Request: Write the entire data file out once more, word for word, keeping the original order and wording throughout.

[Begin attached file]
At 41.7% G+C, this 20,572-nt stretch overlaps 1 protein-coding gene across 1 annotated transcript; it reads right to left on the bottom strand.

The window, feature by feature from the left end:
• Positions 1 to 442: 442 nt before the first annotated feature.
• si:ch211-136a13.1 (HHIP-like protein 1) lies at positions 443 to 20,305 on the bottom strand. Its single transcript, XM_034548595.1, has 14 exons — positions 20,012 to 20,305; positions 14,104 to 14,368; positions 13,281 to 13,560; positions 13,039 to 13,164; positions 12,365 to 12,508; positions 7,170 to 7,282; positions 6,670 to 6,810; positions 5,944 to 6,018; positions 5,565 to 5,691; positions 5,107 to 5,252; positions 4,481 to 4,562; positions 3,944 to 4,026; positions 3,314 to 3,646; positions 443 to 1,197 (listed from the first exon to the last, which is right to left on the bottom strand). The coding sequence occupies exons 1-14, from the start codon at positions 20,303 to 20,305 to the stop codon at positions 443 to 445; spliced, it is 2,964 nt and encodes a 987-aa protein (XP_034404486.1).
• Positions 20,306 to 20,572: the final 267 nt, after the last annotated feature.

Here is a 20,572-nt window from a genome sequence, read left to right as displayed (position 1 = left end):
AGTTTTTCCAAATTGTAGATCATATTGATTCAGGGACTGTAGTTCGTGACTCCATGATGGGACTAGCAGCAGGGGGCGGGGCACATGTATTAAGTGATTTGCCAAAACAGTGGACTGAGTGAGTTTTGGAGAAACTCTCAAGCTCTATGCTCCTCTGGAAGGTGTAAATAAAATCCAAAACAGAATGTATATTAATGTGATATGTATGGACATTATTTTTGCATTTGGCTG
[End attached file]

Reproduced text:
At 41.7% G+C, this 20,572-nt stretch overlaps 1 protein-coding gene across 1 annotated transcript; it reads right to left on the bottom strand.

The window, feature by feature from the left end:
• Positions 1 to 442: 442 nt before the first annotated feature.
• si:ch211-136a13.1 (HHIP-like protein 1) lies at positions 443 to 20,305 on the bottom strand. Its single transcript, XM_034548595.1, has 14 exons — positions 20,012 to 20,305; positions 14,104 to 14,368; positions 13,281 to 13,560; positions 13,039 to 13,164; positions 12,365 to 12,508; positions 7,170 to 7,282; positions 6,670 to 6,810; positions 5,944 to 6,018; positions 5,565 to 5,691; positions 5,107 to 5,252; positions 4,481 to 4,562; positions 3,944 to 4,026; positions 3,314 to 3,646; positions 443 to 1,197 (listed from the first exon to the last, which is right to left on the bottom strand). The coding sequence occupies exons 1-14, from the start codon at positions 20,303 to 20,305 to the stop codon at positions 443 to 445; spliced, it is 2,964 nt and encodes a 987-aa protein (XP_034404486.1).
• Positions 20,306 to 20,572: the final 267 nt, after the last annotated feature.

Here is a 20,572-nt window from a genome sequence, read left to right as displayed (position 1 = left end):
AGTTTTTCCAAATTGTAGATCATATTGATTCAGGGACTGTAGTTCGTGACTCCATGATGGGACTAGCAGCAGGGGGCGGGGCACATGTATTAAGTGATTTGCCAAAACAGTGGACTGAGTGAGTTTTGGAGAAACTCTCAAGCTCTATGCTCCTCTGGAAGGTGTAAATAAAATCCAAAACAGAATGTATATTAATGTGATATGTATGGACATTATTTTTGCATTTGGCTG